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* Rev. John Partridge is the pastor at Christ UMC in Alliance, Ohio.  Duplication of this message is a part of our Media ministry, if you have received a blessing in this way, we would love to hear from you.  Letters and donations in support of the Media ministry or any of our other projects may be sent to Christ United Methodist Church, 470 East Broadway Street, Alliance, Ohio 44601. These messages are available to any interested persons regardless of membership.  You may subscribe to these messages, in print or electronic formats, by writing to the address noted, or by contacting us at secretary@CUMCAlliance.org.  If you have questions, you can ask them in our discussion forum on Facebook (search for Pastor John Online).  These messages can also be found online at https://pastorpartridge.wordpress.com/. All Scripture references are from the New International Version unless otherwise noted.

The Light of the World HAS Come

The Light of the World *Has* Come

December 24, 2020

Pastor John Partridge

(Note: This is the text from the meditation shared at our Christmas Eve service. You can find the video of that service here: https://youtu.be/PCIT75HQFAk)*

As unusual as this evening has been, we attempted to make it as normal as possible under the restrictions and our desire to keep one another safe during this global pandemic.  I want to thank each and every one of you who took the time to email us and tell us that you were coming so that we could light a candle in our sanctuary for you.  And I want to thank everyone who volunteered to help with our Advent wreath, or read one of our scripture for this evening, music team and our choir who sang extra songs, the volunteers that set up all our luminaries, or to recorded themselves lighting a candle, or for any of the other things that were needed to record, assemble, and edit this Christmas Eve service.  I especially want to thank Bob Wallace for his herculean efforts at video editing.  As much effort as it was to record dozens of short, socially distanced video clips, it was a gigantic task to assemble those short videos into one, understandable whole.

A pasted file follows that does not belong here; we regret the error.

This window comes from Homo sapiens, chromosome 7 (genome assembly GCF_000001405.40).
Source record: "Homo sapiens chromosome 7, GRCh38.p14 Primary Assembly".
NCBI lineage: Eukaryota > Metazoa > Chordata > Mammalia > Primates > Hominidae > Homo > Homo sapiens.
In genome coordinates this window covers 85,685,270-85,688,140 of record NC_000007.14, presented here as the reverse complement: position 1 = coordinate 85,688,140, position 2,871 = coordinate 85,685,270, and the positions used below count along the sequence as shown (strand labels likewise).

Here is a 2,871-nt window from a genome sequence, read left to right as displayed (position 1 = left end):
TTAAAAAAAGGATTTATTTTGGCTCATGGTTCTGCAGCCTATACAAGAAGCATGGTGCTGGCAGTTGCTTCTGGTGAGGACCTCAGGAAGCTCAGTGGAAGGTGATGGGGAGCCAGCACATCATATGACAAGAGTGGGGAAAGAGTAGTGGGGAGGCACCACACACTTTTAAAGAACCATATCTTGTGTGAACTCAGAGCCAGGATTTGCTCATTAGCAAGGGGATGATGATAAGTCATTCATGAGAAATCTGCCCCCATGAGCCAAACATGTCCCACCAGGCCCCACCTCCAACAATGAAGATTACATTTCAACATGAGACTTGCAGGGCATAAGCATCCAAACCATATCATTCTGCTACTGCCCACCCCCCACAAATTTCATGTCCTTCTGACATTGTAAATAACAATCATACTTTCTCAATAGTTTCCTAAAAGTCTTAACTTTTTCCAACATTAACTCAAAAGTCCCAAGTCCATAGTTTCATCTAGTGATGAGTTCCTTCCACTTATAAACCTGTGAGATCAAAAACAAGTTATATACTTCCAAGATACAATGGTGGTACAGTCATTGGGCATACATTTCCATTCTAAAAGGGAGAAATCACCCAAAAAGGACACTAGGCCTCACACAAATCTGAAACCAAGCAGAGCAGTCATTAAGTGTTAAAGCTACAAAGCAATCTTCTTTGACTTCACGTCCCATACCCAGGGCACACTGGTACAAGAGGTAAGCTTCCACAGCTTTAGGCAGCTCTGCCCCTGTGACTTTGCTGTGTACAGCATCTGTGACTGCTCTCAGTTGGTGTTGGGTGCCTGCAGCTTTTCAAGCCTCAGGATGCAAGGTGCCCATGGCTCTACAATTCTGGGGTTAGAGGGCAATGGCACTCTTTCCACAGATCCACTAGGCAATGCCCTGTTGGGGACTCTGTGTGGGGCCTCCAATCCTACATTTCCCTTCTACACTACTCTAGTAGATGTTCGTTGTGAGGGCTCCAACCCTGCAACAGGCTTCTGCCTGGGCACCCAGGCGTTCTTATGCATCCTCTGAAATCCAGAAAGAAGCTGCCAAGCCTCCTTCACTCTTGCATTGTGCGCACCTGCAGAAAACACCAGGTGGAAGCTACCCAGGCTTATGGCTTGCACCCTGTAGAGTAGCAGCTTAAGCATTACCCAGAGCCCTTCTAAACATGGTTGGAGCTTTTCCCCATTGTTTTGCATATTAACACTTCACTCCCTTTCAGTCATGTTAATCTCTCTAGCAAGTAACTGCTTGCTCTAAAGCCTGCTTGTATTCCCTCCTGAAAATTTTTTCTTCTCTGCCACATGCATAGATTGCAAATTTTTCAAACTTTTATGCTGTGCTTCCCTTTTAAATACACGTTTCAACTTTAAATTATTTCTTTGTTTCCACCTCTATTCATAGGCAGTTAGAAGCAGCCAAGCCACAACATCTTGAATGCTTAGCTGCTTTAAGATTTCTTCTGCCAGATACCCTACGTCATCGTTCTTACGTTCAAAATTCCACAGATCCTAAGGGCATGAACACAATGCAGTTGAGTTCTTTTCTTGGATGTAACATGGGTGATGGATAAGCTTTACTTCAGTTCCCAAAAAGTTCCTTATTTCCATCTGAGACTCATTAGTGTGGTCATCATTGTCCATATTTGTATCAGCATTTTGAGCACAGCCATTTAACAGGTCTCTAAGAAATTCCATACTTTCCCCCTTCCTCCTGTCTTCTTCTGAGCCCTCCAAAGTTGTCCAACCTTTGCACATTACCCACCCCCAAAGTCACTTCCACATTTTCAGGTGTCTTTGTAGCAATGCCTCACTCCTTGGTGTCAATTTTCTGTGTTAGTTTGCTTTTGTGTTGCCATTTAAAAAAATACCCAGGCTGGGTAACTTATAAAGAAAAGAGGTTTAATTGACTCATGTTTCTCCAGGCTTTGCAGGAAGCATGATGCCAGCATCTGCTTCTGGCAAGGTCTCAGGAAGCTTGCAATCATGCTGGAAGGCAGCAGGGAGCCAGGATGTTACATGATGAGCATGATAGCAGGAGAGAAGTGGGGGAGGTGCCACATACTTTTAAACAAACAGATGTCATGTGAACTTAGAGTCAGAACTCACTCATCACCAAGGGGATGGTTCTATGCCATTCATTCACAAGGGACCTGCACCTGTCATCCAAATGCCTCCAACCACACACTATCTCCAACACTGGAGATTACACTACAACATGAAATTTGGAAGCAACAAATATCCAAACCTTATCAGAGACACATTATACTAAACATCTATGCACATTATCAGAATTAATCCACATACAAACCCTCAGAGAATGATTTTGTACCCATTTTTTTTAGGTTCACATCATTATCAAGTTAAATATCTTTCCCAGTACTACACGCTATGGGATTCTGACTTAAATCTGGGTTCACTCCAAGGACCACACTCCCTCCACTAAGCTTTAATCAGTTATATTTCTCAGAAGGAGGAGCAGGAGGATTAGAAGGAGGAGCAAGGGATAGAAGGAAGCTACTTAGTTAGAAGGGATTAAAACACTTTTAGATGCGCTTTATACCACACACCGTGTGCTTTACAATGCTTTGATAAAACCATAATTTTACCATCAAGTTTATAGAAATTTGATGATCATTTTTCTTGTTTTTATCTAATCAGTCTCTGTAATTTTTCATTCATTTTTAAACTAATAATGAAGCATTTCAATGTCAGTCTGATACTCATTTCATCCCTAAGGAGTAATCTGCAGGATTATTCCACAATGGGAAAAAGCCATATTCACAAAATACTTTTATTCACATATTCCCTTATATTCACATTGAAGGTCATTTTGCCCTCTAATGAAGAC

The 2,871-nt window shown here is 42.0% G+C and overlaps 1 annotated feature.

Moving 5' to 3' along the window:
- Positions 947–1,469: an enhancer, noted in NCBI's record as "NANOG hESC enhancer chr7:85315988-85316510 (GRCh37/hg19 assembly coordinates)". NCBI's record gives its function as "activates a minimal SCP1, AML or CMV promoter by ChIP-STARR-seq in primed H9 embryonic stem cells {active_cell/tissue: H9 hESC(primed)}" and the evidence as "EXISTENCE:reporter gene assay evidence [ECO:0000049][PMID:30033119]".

But beyond the thank-yous of the evening, is the importance of the message.  As we have come together in this virtual gathering for Christmas Eve, I hope that you will all remember that the message of the angels was that they had brought “Good News of great joy for all the people.”  The Shepherds watching their flocks were blinded by a great light and heavenly choirs announcing the arrival of the light of the world.

That’s why we came tonight to sing songs of celebration.  And that’s why we lit candles and passed them, as much as possible, from one to another. 

The light of the world has come.

But the light of the world didn’t come into the world so that we could read about it in a book.  That light was the Good News, indeed, good news of great joy.  And that good news was shared by the shepherds in the field, and the wise men who visited, and by everyone who had heard the story.  That good news was shared, from one person to another, until, two thousand years later, someone shared it with you.

The light of the world has come.

And that light isn’t just something that we read about in a book.  That light goes out into the world this evening.  You carry that light. You carry that good news.  The message of Christmas is that just as the light has been passed from one generation to another, and just as it was given to you, you must pass that light forward to the next person, and to the next generation, just as the flame of the candles was passed from one person to another.

The light of the world has come.

We have come here tonight, and we have heard Good News of great joy that is for all the people.

Let us go out from this place and share that good news with the rest of the world.

Merry Christmas.


You can find the video of this worship service here: https://youtu.be/q5ywQknu4os

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*You have been reading a message presented at Christ United Methodist Church on the date noted at the top of the first page.  Rev. John Partridge is the pastor at Christ UMC in Alliance, Ohio.  Duplication of this message is a part of our Media ministry, if you have received a blessing in this way, we would love to hear from you.  Letters and donations in support of the Media ministry or any of our other projects may be sent to Christ United Methodist Church, 470 East Broadway Street, Alliance, Ohio 44601. These messages are available to any interested persons regardless of membership.  You may subscribe to these messages, in print or electronic formats, by writing to the address noted, or by contacting us at secretary@CUMCAlliance.org.  If you have questions, you can ask them in our discussion forum on Facebook (search for Pastor John Online).  These messages can also be found online at https://pastorpartridge.wordpress.com/. All Scripture references are from the New International Version unless otherwise noted.

Caring for Your Christmas Heart